In a major policy overhaul, the Narendra Modi government is radically changing the way hydrocarbon contracts are designed and awarded, and is also redefining how the government’s share of the bounty is determined and appropriated.
The reform, as proposed by the petroleum ministry in a note for the Cabinet Committee on Economic Affairs’ consideration, will have three prongs: One, a contract will now be agnostic to the physical form of the assets, meaning the developer can produce oil, natural gas, coal-bed methane or shale gas or any combinations of them under a single contract; two, the developer will be given a role in carving out the acreages for competitive bidding with the benefit of the National Data Repository information and, last, the Centre will get revenue share based on a two-dimensional production-price matrix.
According to official sources, the proposed reform is expected to address the persistent stagnation in India’s energy production by giving a fresh impetus to investments. The nine rounds of awarding of acreages under the New Exploration and Licensing Policy (Nelp) that spanned the last 15 years led to investments of close to $22 billion (which is moderate under the global hydrocarbon-industry standards) but production has barely improved. The most notable Nelp discovery, the KG-D6 field, got embroiled in a row and faced a steep decline in output after looking very promising initially.
A principal improvement that the new policy will facilitate is the shift from the cost-recovery to the revenue-sharing model. The extant production sharing contracts allow the regulator to do cost audit and this has allegedly been intrusive. It led to alleged instances of developers jacking up the costs in order to defer a higher share of profits for the Centre and created a web of litigation/arbitration.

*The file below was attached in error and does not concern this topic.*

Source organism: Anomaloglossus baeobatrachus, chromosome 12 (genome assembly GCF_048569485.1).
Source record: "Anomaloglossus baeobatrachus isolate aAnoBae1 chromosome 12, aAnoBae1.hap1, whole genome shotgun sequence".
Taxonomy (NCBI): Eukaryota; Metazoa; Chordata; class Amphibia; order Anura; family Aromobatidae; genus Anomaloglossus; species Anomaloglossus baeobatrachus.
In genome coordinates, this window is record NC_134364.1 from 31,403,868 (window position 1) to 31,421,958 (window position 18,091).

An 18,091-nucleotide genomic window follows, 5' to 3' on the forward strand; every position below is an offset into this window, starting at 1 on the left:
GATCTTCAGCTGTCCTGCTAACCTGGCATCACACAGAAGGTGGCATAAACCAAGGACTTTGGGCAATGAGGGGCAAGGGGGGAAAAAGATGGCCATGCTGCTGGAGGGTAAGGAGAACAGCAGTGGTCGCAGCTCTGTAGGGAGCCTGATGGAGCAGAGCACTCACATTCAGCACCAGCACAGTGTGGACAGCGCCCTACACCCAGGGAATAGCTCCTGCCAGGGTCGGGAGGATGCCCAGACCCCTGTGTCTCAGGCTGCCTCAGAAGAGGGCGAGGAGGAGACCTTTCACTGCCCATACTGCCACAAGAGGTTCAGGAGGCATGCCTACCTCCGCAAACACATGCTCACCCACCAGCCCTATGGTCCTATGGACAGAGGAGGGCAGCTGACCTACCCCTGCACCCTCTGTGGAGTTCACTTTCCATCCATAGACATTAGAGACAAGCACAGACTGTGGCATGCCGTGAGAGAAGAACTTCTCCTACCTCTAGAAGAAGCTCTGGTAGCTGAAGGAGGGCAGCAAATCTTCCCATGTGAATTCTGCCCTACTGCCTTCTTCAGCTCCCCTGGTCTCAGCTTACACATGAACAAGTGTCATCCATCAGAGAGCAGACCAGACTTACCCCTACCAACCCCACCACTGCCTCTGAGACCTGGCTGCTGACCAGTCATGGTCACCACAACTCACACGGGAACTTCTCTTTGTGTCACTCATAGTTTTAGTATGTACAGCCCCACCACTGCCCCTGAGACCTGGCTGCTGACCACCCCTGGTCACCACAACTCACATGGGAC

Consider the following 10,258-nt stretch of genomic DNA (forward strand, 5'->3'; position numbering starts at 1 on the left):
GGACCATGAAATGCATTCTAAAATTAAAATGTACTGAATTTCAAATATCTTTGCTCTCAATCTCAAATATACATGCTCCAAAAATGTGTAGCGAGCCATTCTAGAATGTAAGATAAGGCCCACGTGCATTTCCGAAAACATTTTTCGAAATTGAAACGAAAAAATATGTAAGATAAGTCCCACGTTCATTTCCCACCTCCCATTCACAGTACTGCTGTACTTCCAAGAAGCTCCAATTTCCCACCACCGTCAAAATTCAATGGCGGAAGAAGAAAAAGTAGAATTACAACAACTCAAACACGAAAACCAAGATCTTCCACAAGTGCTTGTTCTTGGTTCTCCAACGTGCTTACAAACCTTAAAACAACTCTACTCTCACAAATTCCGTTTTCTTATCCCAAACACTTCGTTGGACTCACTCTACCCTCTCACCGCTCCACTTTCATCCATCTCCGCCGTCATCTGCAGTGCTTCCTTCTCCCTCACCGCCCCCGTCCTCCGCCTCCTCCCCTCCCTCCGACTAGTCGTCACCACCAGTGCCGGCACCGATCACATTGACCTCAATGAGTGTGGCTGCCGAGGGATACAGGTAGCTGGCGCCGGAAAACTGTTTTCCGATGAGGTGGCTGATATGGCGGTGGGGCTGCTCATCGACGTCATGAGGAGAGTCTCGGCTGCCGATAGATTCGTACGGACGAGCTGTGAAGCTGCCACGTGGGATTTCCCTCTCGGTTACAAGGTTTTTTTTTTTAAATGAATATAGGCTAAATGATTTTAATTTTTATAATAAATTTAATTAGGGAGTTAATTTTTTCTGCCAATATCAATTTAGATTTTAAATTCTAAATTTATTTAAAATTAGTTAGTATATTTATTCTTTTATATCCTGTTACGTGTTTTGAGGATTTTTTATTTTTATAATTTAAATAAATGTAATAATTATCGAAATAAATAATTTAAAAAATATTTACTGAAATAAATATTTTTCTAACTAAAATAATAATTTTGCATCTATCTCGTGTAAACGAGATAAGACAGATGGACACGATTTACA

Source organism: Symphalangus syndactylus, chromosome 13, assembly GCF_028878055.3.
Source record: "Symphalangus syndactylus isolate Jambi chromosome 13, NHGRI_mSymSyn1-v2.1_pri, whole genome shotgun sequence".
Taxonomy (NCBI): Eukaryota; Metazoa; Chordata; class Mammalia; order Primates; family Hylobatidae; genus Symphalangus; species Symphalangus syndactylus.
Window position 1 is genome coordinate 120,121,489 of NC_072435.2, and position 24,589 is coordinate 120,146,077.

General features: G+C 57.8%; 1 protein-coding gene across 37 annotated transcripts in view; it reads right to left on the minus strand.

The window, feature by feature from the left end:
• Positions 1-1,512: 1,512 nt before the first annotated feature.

In the proposed regime, there won’t be a need for the government and regulator to bunch blocks (as in the NELP regime) and then put them up for bidding; rather, the bidding and award of acreages will be a continuous, demand-based process.
The perceived advantages of bidding based on a revenue-share promise, also proposed by the C Rangarajan Committee during the last government’s tenure, is that it will provide more transparency and reduce regulatory interference in the functioning of the developers, the sources said. In addition, the model would safeguard the government’s interest in the event of any windfall gains arising out of higher-than- estimated output from unexpected finds.
Under the revenue-sharing mechanism, explorers would need to share income with the government from day one of production, depending on the level of the output and with linkage to the price. So the government’s remuneration is de-linked from the quantum of investment made in developing the block and extracting the hydrocarbons. Under the present regime (applicable for blocks auctioned under NELP), an explorer gets to recover all costs incurred during the exploration cycle (the spending on the minimum work programme) before sharing profits with the government.
“The rights would be given to the explorer to find any form of hydrocarbon in the specified area and there would be a uniform licensing policy. Moreover, in the new regime the exploration company would review the geological (NDR) data and seek carving out of blocks accordingly,” a senior official told FE.
Dilip Khanna, partner (oil & gas) at EY, said: “The need for such policy arises from the past instances where overlapping resources were found in certain blocks awarded, which necessitated different contractual conditions and resulted in a long-winded exploration and development process. A uniform licensing policy would integrate contractual provisions for exploration & production of all kinds of hydrocarbon resources, unlike the current PSCs that only cover conventional oil and gas formations”. He, however, added that the risk-reward equation needed to be balanced and, in some cases, production sharing contracts could work well.
According to the sources, the petroleum ministry’s proposal would be sent to CCEA after receiving inputs from stakeholders in the government, including the finance and law ministries. They added that the NDR, being set up by the Directorate General of Hydrocarbons (DGH), would store 2D and 3D data of the sedimentary basins and would be fully functional by March, 2016.
The government has so far awarded 282 exploration blocks, which include 28 before launch of NELP auctions. These went to state-run firms such as ONGC, Oil India, GSPC and also private-sector companies like RIL, Cairn India, Essar Oil, BG, ENI, Santos, BHP Billiton and HOEC, among others.
Under the nine rounds of NELP auctions held so far, the committed exploration investments were $11.73 billion but $12.51 billion have been actually expended. In addition, an expenditure of $ 8.81 billion has been incurred by the contractors for carrying out development activities mainly, drilling and setting of production facilities.